(Photo courtesy of Department of the Interior and Local Government)

MANILA – The Philippines should treat foreign workers, including those working in Philippine Offshore Gaming Operators (POGOs), with respect and ensure the protection of their human rights, labor groups said on Thursday.

Nagkaisa chairperson Sonny Matula said the Philippines, as a country that demands fair and equal treatment for OFWs in their host countries, should also apply the same principle to the rights of foreign workers.

This came after reports said a "humanitarian crisis" looms from Manila's enforcement of summary deportations against thousands of POGO workers, mostly Chinese, for violating immigration and other national laws.

“For decades we continue to confront this same humanitarian crisis, in fact of bigger magnitude than this one, as we handle complex crises involving our distressed OFWs who were denied equal protection by their host countries. We, therefore, cannot deny other nationals of the same principles that we ourselves demand from other States,” he said in a statement.

The labor group official added that the Philippines, being a signatory to United Nations (UN) conventions, has the obligation to extend not only non-discriminatory policies but most importantly, immediate protection and support for workers of other nationalities.

At the same time, Matula noted that the Department of Labor and Employers (DOLE) needs to share the responsibility as it is in charge of the registration and issuance of work permits to regulate the employment of foreigners under the Labor Code.

“To us in the labor movement, the most important aspect of that protection aside from due process is by not criminalizing the victims for in many cases, migrant workers end up victims to onerous labor contracts if not outright trafficking by criminal organizations,” Matula said.

The labor group also urged DOLE, the Department of Foreign Affairs (DFA), and the Department of Migrant Workers (DMW), to formulate a coherent policy on this issue and to involve labor organizations and migrant groups in that policymaking process.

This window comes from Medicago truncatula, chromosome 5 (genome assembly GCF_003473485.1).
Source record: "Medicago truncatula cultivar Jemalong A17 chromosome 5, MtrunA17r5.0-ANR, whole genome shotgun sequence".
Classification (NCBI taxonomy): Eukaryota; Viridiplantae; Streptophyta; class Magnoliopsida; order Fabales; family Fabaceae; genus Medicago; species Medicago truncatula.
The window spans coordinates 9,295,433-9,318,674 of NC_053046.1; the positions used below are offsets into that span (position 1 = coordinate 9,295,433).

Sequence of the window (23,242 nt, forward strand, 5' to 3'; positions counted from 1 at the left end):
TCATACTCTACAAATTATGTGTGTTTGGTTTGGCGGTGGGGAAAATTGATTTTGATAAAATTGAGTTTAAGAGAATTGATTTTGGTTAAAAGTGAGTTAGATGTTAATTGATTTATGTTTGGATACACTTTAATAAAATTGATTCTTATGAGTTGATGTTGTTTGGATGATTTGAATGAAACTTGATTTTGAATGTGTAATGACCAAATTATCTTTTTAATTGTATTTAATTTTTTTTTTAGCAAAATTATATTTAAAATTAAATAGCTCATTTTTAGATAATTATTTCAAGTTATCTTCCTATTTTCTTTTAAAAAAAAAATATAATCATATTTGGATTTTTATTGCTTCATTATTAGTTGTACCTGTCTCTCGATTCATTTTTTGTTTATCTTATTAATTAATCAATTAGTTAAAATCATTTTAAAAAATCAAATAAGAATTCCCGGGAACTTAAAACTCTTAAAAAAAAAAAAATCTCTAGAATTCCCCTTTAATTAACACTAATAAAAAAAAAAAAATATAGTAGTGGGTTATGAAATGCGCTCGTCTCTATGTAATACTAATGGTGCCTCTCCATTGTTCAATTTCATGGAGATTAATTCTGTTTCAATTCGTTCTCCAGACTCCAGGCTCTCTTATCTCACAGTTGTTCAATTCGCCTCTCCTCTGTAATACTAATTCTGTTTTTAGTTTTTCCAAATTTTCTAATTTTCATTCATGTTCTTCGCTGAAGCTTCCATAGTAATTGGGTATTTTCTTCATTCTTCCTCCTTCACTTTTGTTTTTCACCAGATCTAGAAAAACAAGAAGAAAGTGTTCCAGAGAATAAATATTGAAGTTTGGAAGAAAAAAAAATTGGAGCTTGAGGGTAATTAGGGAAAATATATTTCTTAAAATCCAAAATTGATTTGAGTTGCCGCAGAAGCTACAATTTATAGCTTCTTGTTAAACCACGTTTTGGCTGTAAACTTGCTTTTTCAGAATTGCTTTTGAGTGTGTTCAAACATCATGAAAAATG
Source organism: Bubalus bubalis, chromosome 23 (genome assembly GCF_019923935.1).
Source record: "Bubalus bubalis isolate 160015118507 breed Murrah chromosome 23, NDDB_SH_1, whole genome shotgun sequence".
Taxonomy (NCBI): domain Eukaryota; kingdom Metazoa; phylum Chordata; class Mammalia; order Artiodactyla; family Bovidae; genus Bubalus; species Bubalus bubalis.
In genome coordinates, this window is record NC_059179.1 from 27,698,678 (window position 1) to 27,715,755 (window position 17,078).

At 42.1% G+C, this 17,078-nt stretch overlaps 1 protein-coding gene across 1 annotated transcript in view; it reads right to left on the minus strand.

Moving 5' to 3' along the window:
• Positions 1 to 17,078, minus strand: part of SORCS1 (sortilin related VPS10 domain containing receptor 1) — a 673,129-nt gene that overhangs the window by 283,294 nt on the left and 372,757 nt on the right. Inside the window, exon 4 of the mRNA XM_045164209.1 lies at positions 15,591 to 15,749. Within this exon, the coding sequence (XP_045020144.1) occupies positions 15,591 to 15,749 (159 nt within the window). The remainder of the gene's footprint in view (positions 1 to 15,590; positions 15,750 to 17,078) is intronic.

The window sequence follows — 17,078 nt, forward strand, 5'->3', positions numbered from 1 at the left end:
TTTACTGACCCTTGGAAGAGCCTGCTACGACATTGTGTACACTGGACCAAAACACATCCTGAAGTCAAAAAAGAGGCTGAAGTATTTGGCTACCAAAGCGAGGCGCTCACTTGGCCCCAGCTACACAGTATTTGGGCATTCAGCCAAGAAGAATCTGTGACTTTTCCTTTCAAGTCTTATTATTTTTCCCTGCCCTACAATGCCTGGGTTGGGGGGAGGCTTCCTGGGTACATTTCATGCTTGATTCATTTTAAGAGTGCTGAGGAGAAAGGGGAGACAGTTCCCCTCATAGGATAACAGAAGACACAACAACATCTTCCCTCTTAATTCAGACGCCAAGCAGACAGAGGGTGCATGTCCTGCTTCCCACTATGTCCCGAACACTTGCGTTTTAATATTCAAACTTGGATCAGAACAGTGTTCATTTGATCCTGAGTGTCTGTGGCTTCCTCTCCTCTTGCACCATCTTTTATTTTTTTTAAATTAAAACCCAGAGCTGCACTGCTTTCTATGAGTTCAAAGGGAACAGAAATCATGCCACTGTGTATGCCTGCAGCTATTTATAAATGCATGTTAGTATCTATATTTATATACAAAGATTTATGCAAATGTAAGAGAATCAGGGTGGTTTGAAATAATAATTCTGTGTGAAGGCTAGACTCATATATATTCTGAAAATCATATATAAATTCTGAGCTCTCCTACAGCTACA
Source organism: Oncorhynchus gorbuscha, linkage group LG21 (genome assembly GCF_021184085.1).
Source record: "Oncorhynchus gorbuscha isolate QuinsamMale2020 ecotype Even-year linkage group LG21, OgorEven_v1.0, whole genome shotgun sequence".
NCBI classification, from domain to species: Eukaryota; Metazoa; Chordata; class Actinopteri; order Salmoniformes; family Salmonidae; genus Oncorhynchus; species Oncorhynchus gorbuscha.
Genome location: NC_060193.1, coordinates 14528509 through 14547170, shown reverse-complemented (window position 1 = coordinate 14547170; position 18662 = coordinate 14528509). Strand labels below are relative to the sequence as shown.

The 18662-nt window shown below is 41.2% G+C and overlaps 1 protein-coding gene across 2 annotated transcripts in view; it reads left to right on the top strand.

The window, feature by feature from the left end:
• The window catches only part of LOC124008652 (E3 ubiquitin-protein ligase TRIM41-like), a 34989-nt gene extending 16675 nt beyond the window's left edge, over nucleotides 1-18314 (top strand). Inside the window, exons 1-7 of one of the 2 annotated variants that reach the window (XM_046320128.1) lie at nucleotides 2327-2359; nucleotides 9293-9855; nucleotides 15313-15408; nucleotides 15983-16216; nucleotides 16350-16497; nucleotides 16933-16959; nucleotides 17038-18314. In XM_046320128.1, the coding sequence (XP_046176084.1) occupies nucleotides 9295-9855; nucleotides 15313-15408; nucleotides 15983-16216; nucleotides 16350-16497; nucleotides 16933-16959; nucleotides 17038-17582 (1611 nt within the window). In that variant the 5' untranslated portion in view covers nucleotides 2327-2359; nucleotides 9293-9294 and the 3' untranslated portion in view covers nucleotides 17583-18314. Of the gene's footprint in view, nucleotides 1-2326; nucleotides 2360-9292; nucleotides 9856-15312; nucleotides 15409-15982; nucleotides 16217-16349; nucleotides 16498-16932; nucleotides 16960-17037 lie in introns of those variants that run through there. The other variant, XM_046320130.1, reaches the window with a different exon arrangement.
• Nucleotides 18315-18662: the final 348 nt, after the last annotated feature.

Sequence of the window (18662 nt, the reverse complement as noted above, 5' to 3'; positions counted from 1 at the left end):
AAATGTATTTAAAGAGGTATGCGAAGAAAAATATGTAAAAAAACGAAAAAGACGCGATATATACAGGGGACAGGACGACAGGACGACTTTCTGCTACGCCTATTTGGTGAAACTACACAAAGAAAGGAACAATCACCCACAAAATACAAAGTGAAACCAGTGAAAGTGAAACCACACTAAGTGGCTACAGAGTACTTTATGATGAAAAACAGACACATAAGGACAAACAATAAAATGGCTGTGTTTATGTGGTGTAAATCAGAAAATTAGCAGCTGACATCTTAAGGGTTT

Meanwhile, the Trade Union Congress of the Philippines (TUCP) has appealed to the government to ensure the observance and protection of the fundamental human rights and labor rights of workers in Philippine Offshore Gaming Operations (POGO) firms.

“TUCP urges our government to give utmost importance to the welfare of POGO workers in its development of a policy response to the issue of POGO operations in the Philippines,” said Deputy Speaker Raymond Democrito Mendoza in a separate statement.

"We have seen the horrific treatment of illegal and undocumented OFWs, and how extremely vulnerable our Filipino workers were, and are, in distant countries to abuse and draconian treatment from governments that regarded our OFWs as mere commodities," he added.

According to the 2020 data of the Philippine Amusement and Gaming Corporation (PAGCOR), there are a total of 120,976 POGO workers in the country.

Of the number, 69,613 of them are Chinese, 3,000 are Vietnamese, 2,400 are Indonesians, 1,700 are Taiwanese, 1,200 are Malaysians, and the rests hail from 44 other countries.

"TUCP calls on the government to pay equal attention to the plight of these foreign workers because we ourselves have also deployed millions of overseas Filipino workers (OFWs) and seafarers abroad. Government must ensure the proper treatment of these foreign POGO workers in the same manner that we demand the proper treatment of our OFWs abroad,” he said.

Mendoza pointed out that there are 30,521 Filipino employees in POGO firms, and the more the government should ensure that the human rights and labor rights of all those legally working in the Philippines are safeguarded.

“Let Filipinos now show the way on how foreign workers who may have themselves been victimized, or misled, and perhaps exploited, should be treated here: with respect for their human and labor rights," he said.

At the same time, TUCP vice president Luis Corral pushed for a review of the policy allowing POGOs into the country and for the DOLE to subject all POGO firms to labor inspection in compliance with Philippine labor laws, particularly on their rights and occupational health and safety.

“We should make POGO operations 'visible' and the key to that is pro-active labor inspection by the 700 Department of Labor and Employment Inspectors of all POGO worksites. By not subjecting POGOs to labor inspection, we render POGOs 'invisible'. Labor inspection should be present constantly to protect both foreign and Filipino workers of POGOs from abuses, exploitation, and criminality at the hands of unscrupulous operators and their protectors who flaunt our laws and regulations,” the TUCP official added. (PNA)